With Michael Keaton, Edward Norton, Naomi Watts, Zach Galifianikis.
Since February ads have been popping up on my computer in the form of a masked man’s head next to the word: “Birdman.”
After a while, before I knew what it meant, I began googling it and discovered it was a forthcoming movie directed by Inarritu and starring Michael Keaton and Edward Norton, both of whom appear in their underpants in the Youtube trailers which made it seem like an avant garde or independent movie more than something I would be trolled for on the Internet.
Finally, the movie opened in a major rollout sort of like the major rollout of the play that is the subject of the movie. It opens after many previews before the official opening on Broadway. Michael Keaton plays Riggan, the writer, director, and lead actor of the play based on Raymond Carver’s short story, “What We Talk about when we Talk about Love.” Riggan is in the act of reviving his stalled career after earning Hollywood billions in a series of superhero action fantasies playing the Birdman of the title. What better way to prove your seriousness as an actor than in an adaptation of the downbeat realistic stories of Carver.
The character of Riggan comes with a full blown mess of side problems– a supporting character actor in the play whose acting grates on his nerves resulting in his hiring a better actor who out-performs him; an ex-wife who crops up at odd moments; a daughter just out of rehab; a lack of money; and here’s the interesting ambiguous twist– an ability to fly and soar out of his dilemmas if he can just conjure music of the right tone and tempo.
Thank heavens for the magical realism. The Carver material as played on screen here is, as the drama critic waiting in the wings to destroy the actor’s career complains, not well framed. Carver’s stories have been well adapted to the screen before, most notably in Robert Altman’s heart breaking Short Cuts. But Riggan’s adaptation relies solely on melodrama, and concentrates on the dark side without an ounce of the lightness that made Carver palatable. I wonder what Carver’s estate thinks of it– it must have given permission.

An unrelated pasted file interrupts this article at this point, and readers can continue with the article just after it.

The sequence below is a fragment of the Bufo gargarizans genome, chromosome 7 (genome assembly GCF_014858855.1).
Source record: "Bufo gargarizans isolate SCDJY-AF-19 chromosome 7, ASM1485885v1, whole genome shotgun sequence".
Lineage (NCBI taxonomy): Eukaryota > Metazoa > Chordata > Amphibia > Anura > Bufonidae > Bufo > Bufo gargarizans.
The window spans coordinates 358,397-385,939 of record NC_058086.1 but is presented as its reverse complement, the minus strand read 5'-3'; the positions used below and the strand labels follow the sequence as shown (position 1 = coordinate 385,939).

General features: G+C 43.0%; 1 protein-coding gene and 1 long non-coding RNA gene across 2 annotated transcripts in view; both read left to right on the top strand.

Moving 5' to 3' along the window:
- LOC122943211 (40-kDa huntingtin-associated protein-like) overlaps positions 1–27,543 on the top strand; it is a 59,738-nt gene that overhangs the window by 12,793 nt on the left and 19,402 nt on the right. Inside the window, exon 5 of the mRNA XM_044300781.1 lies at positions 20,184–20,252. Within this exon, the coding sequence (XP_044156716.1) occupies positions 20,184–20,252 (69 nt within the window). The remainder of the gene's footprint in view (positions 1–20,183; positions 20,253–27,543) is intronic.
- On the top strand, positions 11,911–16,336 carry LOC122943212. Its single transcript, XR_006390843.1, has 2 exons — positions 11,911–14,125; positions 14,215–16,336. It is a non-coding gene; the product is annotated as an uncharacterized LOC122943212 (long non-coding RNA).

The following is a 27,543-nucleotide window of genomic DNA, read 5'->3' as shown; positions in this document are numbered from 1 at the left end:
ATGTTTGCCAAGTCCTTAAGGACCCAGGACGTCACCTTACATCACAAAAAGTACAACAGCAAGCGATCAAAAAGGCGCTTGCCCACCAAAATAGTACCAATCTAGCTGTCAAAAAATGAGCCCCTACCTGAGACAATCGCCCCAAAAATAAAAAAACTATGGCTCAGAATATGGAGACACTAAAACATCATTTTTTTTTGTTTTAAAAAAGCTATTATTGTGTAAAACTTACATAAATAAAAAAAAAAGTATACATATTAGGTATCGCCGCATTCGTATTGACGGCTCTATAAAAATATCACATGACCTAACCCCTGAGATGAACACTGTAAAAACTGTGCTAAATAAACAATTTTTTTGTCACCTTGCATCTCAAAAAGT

The two methods of acting –melodramatic and dour versus fantastic and over the top are not really in conflict and I wonder if that is the point of Inarritu (who wrote the screen play along with several others). Or is it that stage craft and movie production have been coarsened by audiences’ need for pure sensation?
Most astute are the asides on fame and the celebrity culture. The scenes of accidents — of reality– which are picked up by social media– support the audience’s demands for some kind of authenticity, and genuine discovery. Compared to the lecturing and hectoring that crowd the stage, they are most welcome.
Acting is excellent from all hands. Edward Norton and Noami Watts are especially good. The music is used cleverly to signal how the characters feel, and cue Riggan’s flights. I wish there were fewer extreme close ups of Emma Stone whose bulging eyes and extremely pointy chin made her look like a dehumanized anime figure. Much has been made of the tracking shots that follow the actors as they make their way through the bowels of the theater. The cinematography gives the feeling of claustrophobia that comes with acting on stage compared to the exhilarating freedom hinted at with film, and wide open spaces.
The movie, like so many others lately, felt 15 minutes too long. It began and ended with a quote by Carver which is inscribed on his tombstone:
And did you get what
you wanted from this life, even so?
And what did you want?
To call myself beloved, to feel myself
beloved on the earth.